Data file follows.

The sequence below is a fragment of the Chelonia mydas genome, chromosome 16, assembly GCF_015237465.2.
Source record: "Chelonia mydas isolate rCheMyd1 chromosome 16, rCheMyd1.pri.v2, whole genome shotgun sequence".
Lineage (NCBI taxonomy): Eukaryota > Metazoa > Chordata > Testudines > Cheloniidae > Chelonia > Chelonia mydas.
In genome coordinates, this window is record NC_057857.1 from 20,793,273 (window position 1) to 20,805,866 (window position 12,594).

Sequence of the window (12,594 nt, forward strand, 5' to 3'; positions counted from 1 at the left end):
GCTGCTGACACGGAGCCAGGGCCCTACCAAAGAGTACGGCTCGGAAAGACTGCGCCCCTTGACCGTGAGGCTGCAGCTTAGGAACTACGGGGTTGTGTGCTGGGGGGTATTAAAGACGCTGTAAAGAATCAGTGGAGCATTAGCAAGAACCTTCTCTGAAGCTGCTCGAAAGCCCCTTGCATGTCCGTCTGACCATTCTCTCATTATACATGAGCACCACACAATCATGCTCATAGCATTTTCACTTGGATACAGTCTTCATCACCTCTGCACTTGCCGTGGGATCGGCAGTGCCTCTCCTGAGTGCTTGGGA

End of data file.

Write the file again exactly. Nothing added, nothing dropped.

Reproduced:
The sequence below is a fragment of the Chelonia mydas genome, chromosome 16, assembly GCF_015237465.2.
Source record: "Chelonia mydas isolate rCheMyd1 chromosome 16, rCheMyd1.pri.v2, whole genome shotgun sequence".
Lineage (NCBI taxonomy): Eukaryota > Metazoa > Chordata > Testudines > Cheloniidae > Chelonia > Chelonia mydas.
In genome coordinates, this window is record NC_057857.1 from 20,793,273 (window position 1) to 20,805,866 (window position 12,594).

Sequence of the window (12,594 nt, forward strand, 5' to 3'; positions counted from 1 at the left end):
GCTGCTGACACGGAGCCAGGGCCCTACCAAAGAGTACGGCTCGGAAAGACTGCGCCCCTTGACCGTGAGGCTGCAGCTTAGGAACTACGGGGTTGTGTGCTGGGGGGTATTAAAGACGCTGTAAAGAATCAGTGGAGCATTAGCAAGAACCTTCTCTGAAGCTGCTCGAAAGCCCCTTGCATGTCCGTCTGACCATTCTCTCATTATACATGAGCACCACACAATCATGCTCATAGCATTTTCACTTGGATACAGTCTTCATCACCTCTGCACTTGCCGTGGGATCGGCAGTGCCTCTCCTGAGTGCTTGGGA